This would mark the beginning of what climatologists call the Anthropocene. In 2000, climatologist Paul Crutzen was in a conference and delegates were talking about the Holocene, the geological era we were once understood to be in. Crutzen was irritated by this term and suggested a new one. Humans, he argued, were changing the climate so fundamentally that we needed to define a new geological epoch – the Anthropocene. He, along with his colleague Eugene Stoermer – who had already been using this term – published a paper defining this concept. Humanity, they argued, was clearly having a major impact on the environment in many ways: from the extinction of species’ to changing urban environments, to sea-levels and climate. This paper discussed eight or nine factors, and all of them were tied to humanity.

The relationships here are so complicated that it is impossible to pull out a single human cause here. But one major cause was industrialisation. The development of fossil fuel economies was the key causal element behind the rise of carbon emissions. Stoermer and Crutzen suggested a rough date of 1800. Their proposal has been taken up by stratigraphers, and also within the humanities. Others have argued for different dates: one example is 1492, since the subsequent settlement of the Americas resulted in the deaths of so many Native Americans in the next 100 years that it may have led to the regrowth of forests in areas they had previously managed, and thereby helped cause the Little Ice Age.


“It is important to consider both an inner and external colonial story”


The year in which Columbus began his voyage, eventually reaching the Americas. This is a critical point. Often, we think about the Industrial Revolution as the starting point for climate change, and this is something usually localised in Europe. But, of course, there is a colonial side to that story.

Yes, and it is important to consider both an inner and external colonial story. The industrial revolution was fuelled by coal and steam, but the product it thrived on was cotton and textiles, and cotton has a very clear colonial dimension: cotton was closely linked to the slave trade.

These large plantations in the Americas also involved massive clearings of land, forests, and other carbon-dioxide absorbing plants.

Yes, which results in greater carbon emissions. But colonialism also transformed numerous economies around the world into coal-based, carbon-emitting economies. A good example of this is 19th Century India, where British colonial surveyors found new coal fields to exploit. Here, the question of labour was pertinent. British colonial administrators had to find ways of enticing local people to work in mines. To accomplish this, they imposed property ownership laws, and demanded that tenants absolve their duties towards colonial landholders by mining. In this way, a region that had previously not used coal and steam power was forcibly shifted towards a steam and coal-based economy.

So, one could argue that colonialism, climate and European proto-capitalism are linked?

They are, and this is one of the places in which the need to decolonise the sciences arises.

How would you go about decolonising climate change science – or has decolonisation of a kind already taken place here?

That’s a very interesting question which takes us to the institutional structures of the climate sciences at the moment, as well as understanding its effects. Here, the research of anthropologists and historians who have worked with people like the Inuit is actually critical. Indigenous peoples are often told that they must change their lifestyles because climate change is occurring. Yet such bureaucratic policies don’t take indigenous people into account as much as one would want. The Inuit, in particular, have their own experience of their land changing in response to climate. It is clear that the arctic regions are changing much more rapidly than the rest of the world, and the Inuit are working to adapt to these changes all the time. But if efforts to meet climate change come only from scientists and bureaucrats outside of their communities, who demand that they change their lifestyle, they simply won’t be as effective. Scientists need to take the Inuit, their knowledge, and culture much more seriously.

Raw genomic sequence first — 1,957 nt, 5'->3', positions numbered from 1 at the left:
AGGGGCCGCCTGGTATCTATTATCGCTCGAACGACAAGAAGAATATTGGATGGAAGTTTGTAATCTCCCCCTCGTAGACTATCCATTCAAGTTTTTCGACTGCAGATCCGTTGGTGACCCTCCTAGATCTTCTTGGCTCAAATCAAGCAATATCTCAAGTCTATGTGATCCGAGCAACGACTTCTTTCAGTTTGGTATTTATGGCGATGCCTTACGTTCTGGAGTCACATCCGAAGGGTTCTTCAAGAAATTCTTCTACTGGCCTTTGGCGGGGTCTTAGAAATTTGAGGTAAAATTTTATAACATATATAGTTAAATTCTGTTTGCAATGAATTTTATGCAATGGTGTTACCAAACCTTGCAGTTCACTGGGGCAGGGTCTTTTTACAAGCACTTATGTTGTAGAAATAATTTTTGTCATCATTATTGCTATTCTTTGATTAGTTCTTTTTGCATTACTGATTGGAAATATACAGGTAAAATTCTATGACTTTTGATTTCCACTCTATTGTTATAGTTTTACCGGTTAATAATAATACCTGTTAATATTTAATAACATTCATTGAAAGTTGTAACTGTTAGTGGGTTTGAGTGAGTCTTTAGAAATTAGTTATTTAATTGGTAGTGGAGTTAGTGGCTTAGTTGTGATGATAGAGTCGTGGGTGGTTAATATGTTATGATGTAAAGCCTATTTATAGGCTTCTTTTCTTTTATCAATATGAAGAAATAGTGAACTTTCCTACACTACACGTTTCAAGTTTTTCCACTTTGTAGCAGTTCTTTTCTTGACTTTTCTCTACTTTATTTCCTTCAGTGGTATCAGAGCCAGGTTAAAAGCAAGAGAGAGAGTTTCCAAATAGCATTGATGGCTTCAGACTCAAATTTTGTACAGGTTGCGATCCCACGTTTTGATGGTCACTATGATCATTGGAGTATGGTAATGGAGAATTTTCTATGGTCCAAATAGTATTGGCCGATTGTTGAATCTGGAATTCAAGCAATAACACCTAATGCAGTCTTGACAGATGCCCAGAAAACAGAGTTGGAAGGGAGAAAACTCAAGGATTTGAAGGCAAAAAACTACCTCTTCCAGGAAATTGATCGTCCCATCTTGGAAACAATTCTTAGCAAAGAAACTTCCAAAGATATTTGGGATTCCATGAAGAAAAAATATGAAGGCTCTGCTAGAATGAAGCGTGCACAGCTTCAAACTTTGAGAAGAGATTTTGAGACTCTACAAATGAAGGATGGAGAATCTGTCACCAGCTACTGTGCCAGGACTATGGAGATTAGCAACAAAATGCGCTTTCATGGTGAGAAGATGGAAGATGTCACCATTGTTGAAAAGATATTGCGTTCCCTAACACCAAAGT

Decolonising climate science also means accounting for the needs of formerly-colonised countries which may face some of the most detrimental impacts of climate change.

Through the efforts of the scientific community and the IPCC – the Intergovernmental Panel on Climate Change – decolonisation in one form has already taken place here. Most of the scientists on this panel are from Western societies – particularly Britain, Germany, Scandinavia, France and the USA. When these scientists began to realise that climate change might be a fundamental global phenomenon in the 1970s to the 1980s, they began attempting to engage their governments in dealing with it. From the outset, the USA argued for the foundation of an international body for studying and regulating climate change, partly because they didn’t want to take on responsibilities on their own!

The USA helped fund the IPCC, which attempted a scientific assessment of global warming, taking into account its enormous social and economic consequences. It set up structures to mediate between local circumstances and the need for scientific assessment. In this framework, developing countries have been able to articulate their perspectives as well. Critically, in the early 2000s some argued that we need to consider not just temperature, but carbon cycles in soil and vegetation, and rising sea-levels as well. A decolonisation of the scientific community and climate models has occurred through that framework.


“Studies of climate change must be carried out in individual locations, place by place”


An international framework has therefore enabled developing countries to articulate their views on this matter. But speaking historically, have there then been tensions between global and local forces in climate change policy? Is there a way in which the expertise of people such as the Inuit can be incorporated into discussions about climate change?